Declan stood between the door and them, staring out at their makeshift lineup. His eyes passed over each of them, appraising what he saw. He ran through the basics of surfing for them, apologizing for not accompanying them- someone had to mind the shop, after all –and assured them that should they need anything, he was right through the door.

With that said, he stepped aside, his arms extended to the doorway in a welcoming gesture.

“It’ll be an experience you’ll never forget,” he said as they shuffled past him. “I guarantee it.”

What an odd choice of wording, Mallory thought, readjusting the board under her arm, cumbersome thing that it was. Not ‘you’ll have a great time!’ or ‘you’ll never want to leave’. Instead, his words seemed to strike her as vaguely ominous.

None of that mattered as she stepped through the door…

…and into a vast tropical paradise. White sandy beaches ran away at both sides, disappearing over the horizon. The beaches were pristine, unspoiled, the surface a perfect flow of tiny dunes, constantly changing and shifting in the wind. Palm trees dotted the sand in small copses intermittently. She turned around, the door still open, and looked at Declan and the interior of the shop, like some mind-blowing magic trick. Behind the outline of the door frame, there was nothing. No building. Almost twenty-five yards back she could see a tree-line marking the interior of the land, a thick, gloomy jungle.

Clinton stared out at the sea ahead of him. It was the most beautiful scene he had ever been privileged to witness, and felt blessed for having had the opportunity. Small waves lapped at the shore, leaving dark shadows on the sand as they retreated, small bits of kelp floating lazily within. Further back, small waves crested, spilling over in foamy splashes. In the distance, large waves rose high in the air, pushing along the surface of the water until finally rolling in on itself, forming a perfect tube of water for but a few brief moments. Off to the right, seagulls gathered in the water, standing atop a coral reef nestled in the shallows, a shadow darkening the bright blue of the ocean.

The water reflected the flawless blue sky. Not a cloud was to be seen. The sun hung high overhead, embracing the world in its warmth. A cool breeze rolled in off the water.

Worm couldn’t believe his eyes. It was a beauty that he had never imagined possible, all laid out before him. It defied reality, scoffed in the face of logic. All the laws of science and nature spoke to the impossibility of such things. Yet, despite it all, here it was: a world within a world, within a closet really.

“This is the most amazing thing I have ever seen,” Sheila said, breaking the stunned silence.

Clinton stuck his board in the sand and walked to the water. Wet sand crumbled beneath his toes as he wriggled them around. The incoming tide splashed up around his ankles; the water was surprisingly warm. Foam slid past his feet, tickling lightly. He shouted loudly, laughing, and ran into the water. Waves splashed up around him, falling back to the sea like heavy drops of rain. He splashed playfully- a child could not have had a better time –watching the waves he created expand. Once the water was to his waste, he dove into the water, skimming the ocean floor as he swam.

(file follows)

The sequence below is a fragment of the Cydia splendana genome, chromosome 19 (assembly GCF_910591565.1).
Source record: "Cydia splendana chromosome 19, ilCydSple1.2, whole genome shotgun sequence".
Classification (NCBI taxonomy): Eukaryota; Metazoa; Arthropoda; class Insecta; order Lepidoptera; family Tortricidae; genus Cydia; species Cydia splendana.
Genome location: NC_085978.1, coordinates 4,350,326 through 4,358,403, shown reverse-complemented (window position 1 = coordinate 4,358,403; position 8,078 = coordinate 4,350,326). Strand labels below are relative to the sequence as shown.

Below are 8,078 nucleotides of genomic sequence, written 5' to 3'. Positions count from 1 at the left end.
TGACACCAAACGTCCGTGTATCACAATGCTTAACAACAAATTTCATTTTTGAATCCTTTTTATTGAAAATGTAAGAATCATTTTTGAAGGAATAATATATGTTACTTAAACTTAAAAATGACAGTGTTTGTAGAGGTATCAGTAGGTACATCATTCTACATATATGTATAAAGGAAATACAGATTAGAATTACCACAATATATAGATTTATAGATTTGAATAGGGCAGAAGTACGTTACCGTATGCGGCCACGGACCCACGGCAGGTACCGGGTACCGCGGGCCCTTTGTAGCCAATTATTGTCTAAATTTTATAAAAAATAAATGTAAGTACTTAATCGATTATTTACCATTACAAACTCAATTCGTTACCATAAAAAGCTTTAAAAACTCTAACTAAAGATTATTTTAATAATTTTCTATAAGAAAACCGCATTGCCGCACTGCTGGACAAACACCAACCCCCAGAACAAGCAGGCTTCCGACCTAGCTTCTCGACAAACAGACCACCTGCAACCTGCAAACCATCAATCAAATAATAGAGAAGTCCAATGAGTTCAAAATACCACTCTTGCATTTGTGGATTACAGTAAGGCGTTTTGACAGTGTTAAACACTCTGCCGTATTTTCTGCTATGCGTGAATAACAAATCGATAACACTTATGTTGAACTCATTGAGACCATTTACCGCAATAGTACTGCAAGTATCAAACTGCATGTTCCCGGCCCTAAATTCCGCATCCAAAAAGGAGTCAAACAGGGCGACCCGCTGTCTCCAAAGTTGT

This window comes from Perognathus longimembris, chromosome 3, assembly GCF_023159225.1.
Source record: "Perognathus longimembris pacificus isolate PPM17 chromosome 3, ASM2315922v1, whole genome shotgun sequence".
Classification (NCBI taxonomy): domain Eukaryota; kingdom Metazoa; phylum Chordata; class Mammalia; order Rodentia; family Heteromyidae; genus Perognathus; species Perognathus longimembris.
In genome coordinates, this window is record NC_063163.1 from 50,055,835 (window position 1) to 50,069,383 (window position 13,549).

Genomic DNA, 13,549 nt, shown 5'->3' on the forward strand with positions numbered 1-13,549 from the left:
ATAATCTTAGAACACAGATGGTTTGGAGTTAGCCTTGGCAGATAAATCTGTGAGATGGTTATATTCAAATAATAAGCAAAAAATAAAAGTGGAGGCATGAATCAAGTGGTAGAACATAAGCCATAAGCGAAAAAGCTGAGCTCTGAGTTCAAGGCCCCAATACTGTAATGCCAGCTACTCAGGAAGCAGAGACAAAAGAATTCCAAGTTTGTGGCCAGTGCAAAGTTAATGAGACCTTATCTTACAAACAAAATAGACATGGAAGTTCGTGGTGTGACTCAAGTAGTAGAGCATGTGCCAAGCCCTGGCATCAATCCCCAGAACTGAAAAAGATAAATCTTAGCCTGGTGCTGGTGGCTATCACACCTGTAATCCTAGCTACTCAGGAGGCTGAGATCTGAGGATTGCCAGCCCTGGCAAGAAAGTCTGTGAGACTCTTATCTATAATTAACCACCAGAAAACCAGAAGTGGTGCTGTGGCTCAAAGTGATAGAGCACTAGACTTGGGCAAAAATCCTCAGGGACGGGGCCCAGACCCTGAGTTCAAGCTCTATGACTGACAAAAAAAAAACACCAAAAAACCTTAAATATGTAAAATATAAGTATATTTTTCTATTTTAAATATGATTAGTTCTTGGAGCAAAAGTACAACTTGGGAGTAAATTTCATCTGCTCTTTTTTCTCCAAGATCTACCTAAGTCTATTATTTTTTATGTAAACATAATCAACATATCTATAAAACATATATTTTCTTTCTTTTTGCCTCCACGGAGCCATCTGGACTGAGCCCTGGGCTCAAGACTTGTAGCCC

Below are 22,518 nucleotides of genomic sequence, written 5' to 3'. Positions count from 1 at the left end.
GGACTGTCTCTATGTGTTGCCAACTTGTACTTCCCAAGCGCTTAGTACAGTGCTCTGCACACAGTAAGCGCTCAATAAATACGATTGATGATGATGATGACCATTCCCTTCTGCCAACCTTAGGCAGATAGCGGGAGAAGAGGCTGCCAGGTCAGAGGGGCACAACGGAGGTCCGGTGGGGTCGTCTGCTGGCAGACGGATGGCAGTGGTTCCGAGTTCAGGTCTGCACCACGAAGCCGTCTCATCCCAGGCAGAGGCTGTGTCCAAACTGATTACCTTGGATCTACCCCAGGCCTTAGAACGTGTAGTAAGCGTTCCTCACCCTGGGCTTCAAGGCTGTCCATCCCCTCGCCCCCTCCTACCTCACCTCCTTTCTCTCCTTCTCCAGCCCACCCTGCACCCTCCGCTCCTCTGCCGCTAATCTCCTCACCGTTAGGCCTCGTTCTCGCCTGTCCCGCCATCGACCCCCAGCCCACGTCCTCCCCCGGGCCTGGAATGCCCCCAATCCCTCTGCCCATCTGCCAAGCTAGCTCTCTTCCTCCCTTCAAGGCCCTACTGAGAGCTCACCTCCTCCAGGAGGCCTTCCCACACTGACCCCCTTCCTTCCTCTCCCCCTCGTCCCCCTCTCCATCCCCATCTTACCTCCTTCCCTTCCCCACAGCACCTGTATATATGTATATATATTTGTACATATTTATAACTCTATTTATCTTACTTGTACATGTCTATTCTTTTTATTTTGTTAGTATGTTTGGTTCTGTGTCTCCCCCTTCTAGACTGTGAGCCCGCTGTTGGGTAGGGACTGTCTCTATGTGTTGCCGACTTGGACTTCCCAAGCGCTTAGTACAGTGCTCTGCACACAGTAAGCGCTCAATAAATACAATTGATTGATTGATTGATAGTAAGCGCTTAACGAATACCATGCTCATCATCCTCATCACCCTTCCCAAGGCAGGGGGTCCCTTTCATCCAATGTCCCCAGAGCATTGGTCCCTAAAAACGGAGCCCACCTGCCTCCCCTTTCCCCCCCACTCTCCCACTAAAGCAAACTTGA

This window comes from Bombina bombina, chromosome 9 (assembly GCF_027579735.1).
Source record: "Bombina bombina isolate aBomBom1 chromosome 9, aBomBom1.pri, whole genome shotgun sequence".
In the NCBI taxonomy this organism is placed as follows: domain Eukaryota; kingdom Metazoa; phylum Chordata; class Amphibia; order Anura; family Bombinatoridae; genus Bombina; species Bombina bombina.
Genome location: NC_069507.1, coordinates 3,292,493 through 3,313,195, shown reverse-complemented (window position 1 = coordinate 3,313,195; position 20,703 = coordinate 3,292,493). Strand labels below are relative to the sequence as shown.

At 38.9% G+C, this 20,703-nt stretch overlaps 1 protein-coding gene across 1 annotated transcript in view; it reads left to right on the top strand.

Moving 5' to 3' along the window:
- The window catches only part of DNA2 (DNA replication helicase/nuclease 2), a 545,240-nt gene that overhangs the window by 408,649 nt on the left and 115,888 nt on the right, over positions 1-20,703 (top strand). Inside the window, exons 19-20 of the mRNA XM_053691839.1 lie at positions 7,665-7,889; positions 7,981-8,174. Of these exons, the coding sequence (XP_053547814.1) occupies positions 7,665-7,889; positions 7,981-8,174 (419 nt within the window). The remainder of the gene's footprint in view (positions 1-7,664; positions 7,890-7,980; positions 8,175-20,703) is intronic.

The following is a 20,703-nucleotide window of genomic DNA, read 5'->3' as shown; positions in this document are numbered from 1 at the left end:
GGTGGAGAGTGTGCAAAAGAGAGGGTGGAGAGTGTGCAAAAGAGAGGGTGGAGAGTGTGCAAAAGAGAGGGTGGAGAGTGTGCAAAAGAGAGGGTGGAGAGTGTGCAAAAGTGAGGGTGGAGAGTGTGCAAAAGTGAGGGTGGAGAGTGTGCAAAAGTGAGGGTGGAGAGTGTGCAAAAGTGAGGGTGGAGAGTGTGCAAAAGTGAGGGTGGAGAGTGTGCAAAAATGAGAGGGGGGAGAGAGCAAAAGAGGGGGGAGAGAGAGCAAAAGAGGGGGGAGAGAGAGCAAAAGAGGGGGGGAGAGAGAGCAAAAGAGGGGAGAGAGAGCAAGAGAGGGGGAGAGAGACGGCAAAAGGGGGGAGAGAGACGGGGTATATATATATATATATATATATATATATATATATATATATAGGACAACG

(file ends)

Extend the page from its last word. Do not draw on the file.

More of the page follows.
Sticking her board beside Clinton’s, Sheila followed suit. She laughed merrily as the warm water splashed over her body. She turned, calling for Mallory to join her. Not paying attention to the oncoming waves, she was struck from behind and sent sprawling into the water. She jumped up quickly, gasping for air as though she had been submerged for several minutes, and spitting out a mouthful of water. She wiped the water from her eyes and looked around, a bit embarrassed, to see who noticed.

Everyone did. Including Clinton, who seemed to come out of his reverie just long enough to see her fall and laugh, then returned his focus to the sea.

Mallory dropped her board, not bothering to wedge it in the sand, and started towards the water as Sheila called her a second time. She stopped just shy of the tide line, her sense of unease making itself known once again. The dark line of sand that marked the limits of the water’s reach seemed foreboding, ominous. She spared a glance over her shoulder. Worm was watching her curiously, the tree-line behind him in the distance. Between the two stood the door, closed, that solitary soldier standing watch over the sea. Seeing the door alleviated her apprehension, and she walked into the water.

Worm took a seat beside the abandoned boards, plopping down into the sand. He riffled through his pocket and pulled out a pack of cigarettes. From where he sat, he smoked, tossing the pack of cigarettes in the sand beside him, and watched the girls playing in the water, splashing each other, throwing and dunking each other. He watched with longing as the water rolled down their bodies. He wondered, not for the first time, why he had never slept with Sheila. The desire had certainly always been there. And he had had opportunity. So why hadn’t he? He supposed that it came down to Clinton.

Both having the misfortune to be born in a practically nameless, shithole town, fate had seen fit to place them on the same street. In a town with too few residents, much less children, they had struck gold in each other. A friend, a playmate, co-conspirator, wingman, brother: they had been all of these and more to each other since they were seven. Despite their changing tastes and personalities, they remained close, loving even the perceived faults in the other.